We returned to the dangerous area after midday. Eugene, MAG EOD Team Leader, conducted a security briefing for his team and our group. Sentries established a cordon to keep civilians (and animals) out of the area, while Eugene and his team prepared the demolition. As I had never initiated a demolition before, I got the honors. 

A short countdown, a big boom and it was all over. Most days the job is not flashy, but when it is, it really is. 

While MAG might normally have secured the unexploded ordnance and moved it for a large demolition, turning around on the munition in one day showed the community that MAG can be a trusted partner for safety and security. Although the mortar shell was a routine spot-clearance task for them, it was amazing to see the full scope of their work. And to think, it all started with a local farmer and community liaisons a few hours before. 

Soon, we will move a few kilometers out of the town center to the Norwegian People’s Aid compound. There, we will see its mine-detecting dog training facility and conduct field visits to minefield- and battle-area clearance operations. 

Happy trails, 


Geary Cox II (’06, ’08M, ’15P) is project manager and program coordinator at CISR. He joined the staff as an Editorial Assistant to the Journal of ERW and Mine Action in March 2005. He holds a Master of Arts in English and a Bachelor of Arts in English and political science, both from James Madison University. He is pursuing his doctorate in nonprofit leadership at JMU’s School of Strategic Leadership.

Walking into the UXO destruction site. SIMAS Director Jonas Anuar and JMU HD Fellow Katie Smith walking last. SIMAS field visit, Part 2… Wherein Katie blows things up

Our trip to the mine field [view previous post] was just the beginning of our field visit on Friday. We make a quick stop at a mechanical demining site along the banks of the Nile. Until recently, SIMAS lacked sufficient resources to outfit and maintain a mechanical demining team. The equipment allows them to clear land more rapidly and will be a critical component in clearing dangerous areas before the rainy season suspends operations.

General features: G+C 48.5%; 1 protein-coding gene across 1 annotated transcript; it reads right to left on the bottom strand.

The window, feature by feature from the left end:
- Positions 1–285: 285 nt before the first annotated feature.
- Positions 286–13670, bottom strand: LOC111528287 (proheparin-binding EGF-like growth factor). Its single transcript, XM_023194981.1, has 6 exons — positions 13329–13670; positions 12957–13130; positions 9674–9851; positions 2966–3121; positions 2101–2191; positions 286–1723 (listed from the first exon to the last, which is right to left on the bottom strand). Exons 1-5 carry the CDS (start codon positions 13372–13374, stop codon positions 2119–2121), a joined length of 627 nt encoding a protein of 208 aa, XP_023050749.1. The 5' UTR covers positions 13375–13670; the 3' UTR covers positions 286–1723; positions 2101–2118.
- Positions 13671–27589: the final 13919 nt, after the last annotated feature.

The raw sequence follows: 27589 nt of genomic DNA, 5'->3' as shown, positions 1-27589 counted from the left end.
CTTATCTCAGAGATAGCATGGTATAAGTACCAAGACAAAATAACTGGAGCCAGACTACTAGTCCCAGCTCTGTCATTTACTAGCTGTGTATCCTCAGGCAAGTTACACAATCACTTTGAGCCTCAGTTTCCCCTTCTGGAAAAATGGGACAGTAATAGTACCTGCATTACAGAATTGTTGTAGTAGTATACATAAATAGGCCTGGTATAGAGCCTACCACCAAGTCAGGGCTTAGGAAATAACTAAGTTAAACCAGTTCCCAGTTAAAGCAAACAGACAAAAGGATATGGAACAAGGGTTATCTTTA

We travel 2 kilometers southeast to the roadside control point for the unexploded-ordnance detonation site. Although deminers must blow up mines and UXO  sometimes in situ (in place), they greatly prefer moving the weapons off-site for a controlled detonation.

Eight mortar shells are partially buried in a pit and covered by sandbags. In a pit, set back safely from the road, the UXO team  placed sandbags over eight mortars and primed them with explosives. Zlatko handled weapons destruction in the aftermath of the Bosnian war. Every second day, the teams would have collected more than two tons of explosives. Our task would be significantly smaller: 25 kilograms in eight mortars.

Then the fun began: The field supervisor unwound det cord and set the charge. Our group took cover behind a small hut constructed with tree limbs and sandbags. Tradition holds that the sitting HD Fellow usually gets the honor of setting off the demo, so Katie got some quick instructions and the countdown began. Five… four… two… one… the field supervisor counted down into his walkie talkie, the numbers echoing out of everyone’s radios behind the hut. Zero… fire…

SIMAS field supervisor prepping the detonation. BOOM. Katie screamed and then giggled. The rest of us laughed as debris, carried by the explosion and wind, fell nearby. Just like that, we were finished.


SIMAS is an amazing success story in a landscape of frustrated efforts. The first nongovernmental organization in South Sudan to receive international accreditation for its demining teams, SIMAS receives funding and support from the U.S. Department of State’s Office of Weapons Removal and Abatement (PM/WRA), the United Nations and other organizations. It partners with UNICEF to deliver mine-risk education and can conduct manual and mechanical clearance as well as UXO spot clearance.